Colleges flip the switch on esports College sports roundtable — Part II Roundtable: LaVar Ball Roundtable: Student life Roundtable: Tar Heels’ academic scandal Final Four keeps travel firm hopping Roundtable: NCAA’s Mark Emmert Jump Ball: College sports roundtable Roundtable: Who would be your coach? Have times passed the SWA title by?
Upcoming Conferences and Events
May 31 - Jun 1
SBJ/November 17 - 23, 2003/This Weeks Issue
Big South Conference on the way to its biggest revenue year ever
Published November 17, 2003
The Big South Conference expects record revenue this year, thanks to increased corporate marketing support.
The league plans to announce eight new corporate partners Thursday, which will bring the total to 20.
The addition of the new partners will help bring Big South corporate marketing revenue to more than $600,000 this year, Big South Commissioner Kyle Kallander said.
That figure is about 21 percent above last year's corporate marketing revenue, he said, and about 14 percent above corporate revenue generated in the 2001-02 school year, the league's previous record year.
Kallander thinks the Big South, though not as high-profile as bigger Division I conferences, is able to attract blue-chip sponsors because of its one-stop-shop packaging of sponsorships.
The Big South, unlike most conferences, includes inventory from its members in all of its deals, Kallander said. Big South corporate partnerships typically range from $25,000 to $100,000 a year.
The league buys inventory from its schools to include in its league deals so a corporate partner receives not only conference rights, which typically revolve around the league's basketball tournament, but also rights to certain or all of the league's member schools.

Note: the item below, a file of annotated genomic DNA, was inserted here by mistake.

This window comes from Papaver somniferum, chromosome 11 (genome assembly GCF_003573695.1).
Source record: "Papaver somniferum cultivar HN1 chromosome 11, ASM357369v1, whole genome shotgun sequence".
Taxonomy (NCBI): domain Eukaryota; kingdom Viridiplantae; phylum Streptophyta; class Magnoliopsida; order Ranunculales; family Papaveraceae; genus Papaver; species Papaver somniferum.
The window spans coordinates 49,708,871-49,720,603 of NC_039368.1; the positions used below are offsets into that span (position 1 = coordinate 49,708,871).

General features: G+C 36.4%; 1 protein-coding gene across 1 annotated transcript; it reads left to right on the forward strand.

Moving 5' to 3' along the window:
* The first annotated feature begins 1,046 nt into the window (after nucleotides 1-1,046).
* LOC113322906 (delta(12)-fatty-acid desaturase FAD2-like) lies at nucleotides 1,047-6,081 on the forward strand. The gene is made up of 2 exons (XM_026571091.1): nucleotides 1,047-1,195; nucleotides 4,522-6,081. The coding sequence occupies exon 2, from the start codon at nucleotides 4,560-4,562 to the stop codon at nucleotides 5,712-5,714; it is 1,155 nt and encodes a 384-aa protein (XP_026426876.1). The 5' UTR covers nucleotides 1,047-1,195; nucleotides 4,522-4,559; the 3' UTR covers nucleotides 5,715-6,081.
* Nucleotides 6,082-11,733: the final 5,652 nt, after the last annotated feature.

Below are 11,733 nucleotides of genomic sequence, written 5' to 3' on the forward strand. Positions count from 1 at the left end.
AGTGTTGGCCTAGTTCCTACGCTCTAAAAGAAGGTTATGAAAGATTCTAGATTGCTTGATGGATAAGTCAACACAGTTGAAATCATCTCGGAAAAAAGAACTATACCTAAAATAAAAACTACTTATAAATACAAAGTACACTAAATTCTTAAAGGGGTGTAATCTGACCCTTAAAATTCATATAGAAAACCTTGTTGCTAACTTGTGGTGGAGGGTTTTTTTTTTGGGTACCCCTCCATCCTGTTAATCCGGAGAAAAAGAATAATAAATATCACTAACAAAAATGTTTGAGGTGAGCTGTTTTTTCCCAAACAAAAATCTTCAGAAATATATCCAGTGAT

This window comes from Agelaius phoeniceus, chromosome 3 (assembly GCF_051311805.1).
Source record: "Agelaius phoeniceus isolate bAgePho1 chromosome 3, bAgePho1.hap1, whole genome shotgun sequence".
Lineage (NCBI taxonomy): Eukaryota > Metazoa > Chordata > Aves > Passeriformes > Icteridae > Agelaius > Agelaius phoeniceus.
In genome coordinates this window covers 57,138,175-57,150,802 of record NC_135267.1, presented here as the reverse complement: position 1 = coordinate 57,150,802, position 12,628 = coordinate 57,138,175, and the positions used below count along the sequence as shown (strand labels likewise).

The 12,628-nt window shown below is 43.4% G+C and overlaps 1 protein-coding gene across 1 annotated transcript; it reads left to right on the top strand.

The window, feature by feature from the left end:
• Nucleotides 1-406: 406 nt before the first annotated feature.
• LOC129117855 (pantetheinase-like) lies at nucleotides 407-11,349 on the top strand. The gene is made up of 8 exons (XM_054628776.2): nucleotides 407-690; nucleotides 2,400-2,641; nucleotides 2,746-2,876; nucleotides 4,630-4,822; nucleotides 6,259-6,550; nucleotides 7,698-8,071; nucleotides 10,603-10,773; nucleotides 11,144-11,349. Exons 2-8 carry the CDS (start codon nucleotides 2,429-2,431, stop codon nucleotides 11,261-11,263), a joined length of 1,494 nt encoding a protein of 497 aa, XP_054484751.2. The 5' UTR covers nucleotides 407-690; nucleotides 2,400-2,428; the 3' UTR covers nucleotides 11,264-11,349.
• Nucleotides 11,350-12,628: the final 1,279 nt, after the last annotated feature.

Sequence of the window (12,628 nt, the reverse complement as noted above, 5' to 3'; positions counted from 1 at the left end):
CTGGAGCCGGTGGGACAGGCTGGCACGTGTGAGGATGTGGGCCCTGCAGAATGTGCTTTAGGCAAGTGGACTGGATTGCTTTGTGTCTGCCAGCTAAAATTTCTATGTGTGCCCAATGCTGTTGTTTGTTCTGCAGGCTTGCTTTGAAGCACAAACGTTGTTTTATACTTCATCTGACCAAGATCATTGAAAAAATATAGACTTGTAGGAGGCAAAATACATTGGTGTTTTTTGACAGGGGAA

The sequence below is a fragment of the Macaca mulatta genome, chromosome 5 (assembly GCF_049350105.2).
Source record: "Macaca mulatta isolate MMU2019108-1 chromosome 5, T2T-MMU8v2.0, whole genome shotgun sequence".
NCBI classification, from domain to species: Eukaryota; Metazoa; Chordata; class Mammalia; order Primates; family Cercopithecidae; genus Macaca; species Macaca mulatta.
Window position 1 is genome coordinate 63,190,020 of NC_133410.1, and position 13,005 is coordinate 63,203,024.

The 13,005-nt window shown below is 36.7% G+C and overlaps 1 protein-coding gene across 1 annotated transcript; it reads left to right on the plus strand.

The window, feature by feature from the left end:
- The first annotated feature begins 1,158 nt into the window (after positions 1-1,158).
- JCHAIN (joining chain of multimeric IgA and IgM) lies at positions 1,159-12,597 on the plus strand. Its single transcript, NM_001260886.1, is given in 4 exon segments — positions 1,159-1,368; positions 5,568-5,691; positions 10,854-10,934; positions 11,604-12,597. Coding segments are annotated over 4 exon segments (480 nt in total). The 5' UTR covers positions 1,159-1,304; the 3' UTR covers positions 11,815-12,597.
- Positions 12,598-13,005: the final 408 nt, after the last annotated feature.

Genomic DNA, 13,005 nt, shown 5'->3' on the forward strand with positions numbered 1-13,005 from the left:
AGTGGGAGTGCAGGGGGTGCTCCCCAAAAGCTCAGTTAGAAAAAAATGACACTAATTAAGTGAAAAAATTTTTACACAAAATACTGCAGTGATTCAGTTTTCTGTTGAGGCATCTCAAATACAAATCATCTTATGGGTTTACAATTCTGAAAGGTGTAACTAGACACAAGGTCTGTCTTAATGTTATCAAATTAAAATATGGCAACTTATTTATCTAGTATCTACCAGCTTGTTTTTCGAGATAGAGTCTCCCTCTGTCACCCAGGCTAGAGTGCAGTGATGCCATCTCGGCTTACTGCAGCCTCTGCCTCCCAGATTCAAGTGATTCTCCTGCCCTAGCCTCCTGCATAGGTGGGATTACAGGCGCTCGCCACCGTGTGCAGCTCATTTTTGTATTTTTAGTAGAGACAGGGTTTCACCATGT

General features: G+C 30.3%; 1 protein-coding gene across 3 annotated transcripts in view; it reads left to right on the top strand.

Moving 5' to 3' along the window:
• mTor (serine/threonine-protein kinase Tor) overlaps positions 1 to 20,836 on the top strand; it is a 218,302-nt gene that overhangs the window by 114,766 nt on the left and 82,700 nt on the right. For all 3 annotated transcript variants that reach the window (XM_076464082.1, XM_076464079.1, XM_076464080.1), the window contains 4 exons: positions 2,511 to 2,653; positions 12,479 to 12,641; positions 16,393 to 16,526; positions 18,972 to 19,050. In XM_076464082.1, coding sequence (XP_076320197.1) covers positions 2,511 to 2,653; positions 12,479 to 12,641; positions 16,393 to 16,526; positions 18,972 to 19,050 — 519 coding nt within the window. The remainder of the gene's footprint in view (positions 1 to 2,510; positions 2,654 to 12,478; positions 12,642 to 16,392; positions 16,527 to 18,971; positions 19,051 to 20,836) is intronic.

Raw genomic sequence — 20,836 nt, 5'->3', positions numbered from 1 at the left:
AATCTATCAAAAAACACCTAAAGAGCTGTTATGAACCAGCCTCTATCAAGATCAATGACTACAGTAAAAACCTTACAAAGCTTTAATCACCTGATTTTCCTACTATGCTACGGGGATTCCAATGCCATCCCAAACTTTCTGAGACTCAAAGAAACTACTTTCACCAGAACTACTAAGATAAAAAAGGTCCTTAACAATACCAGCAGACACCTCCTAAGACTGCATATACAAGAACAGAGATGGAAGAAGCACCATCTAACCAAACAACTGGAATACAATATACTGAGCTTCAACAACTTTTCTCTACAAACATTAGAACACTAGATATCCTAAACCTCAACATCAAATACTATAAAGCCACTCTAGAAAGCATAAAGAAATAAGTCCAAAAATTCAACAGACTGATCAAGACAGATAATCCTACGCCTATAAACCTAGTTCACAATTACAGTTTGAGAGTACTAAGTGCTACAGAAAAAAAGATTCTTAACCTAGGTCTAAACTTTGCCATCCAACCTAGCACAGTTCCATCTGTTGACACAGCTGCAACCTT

"It's really a flexible approach and depends on what the partner's looking for," Kallander said.
The new sponsors are Edy's Grand Ice Cream, Geico Direct, John Deere, Kroger, Naturally Fresh, New Balance, Pepsi and UPS. Those companies join Choice Hotels, which announced its sponsorship last month, as new sponsors this year.
The increased revenue is significant because it gives the league the opportunity to add to its television exposure and increase the amount of money it can distribute back to its schools, Kallander said.
Overall, the league is projecting revenue of $1.9 million this school year, an increase of about 7 percent over last year. More than $500,000 of that is expected to be distributed back to members. The rest is used to pay for league operations and television production. The Big South's television agreements are primarily designed so that the league pays for production and splits ad revenue with its television partners.
NESTLÉ INCREASES TOURNEY ROLE: Nestlé Purina, in its third year as a sponsor of the Missouri Valley Conference's men's basketball tournament, is beefing up its involvement with the league with an in-store promotion for discounted tickets to the 2004 tourney.
Nestlé Purina is on the ball with plans for the next Missouri Valley Conference tourney.
Plans as of last week called for Nestlé Purina to run a buy-one-get-one-free ticket promotion in Schnucks grocery stores throughout the St. Louis area, said Missouri Valley associate commissioner Joe Mitch.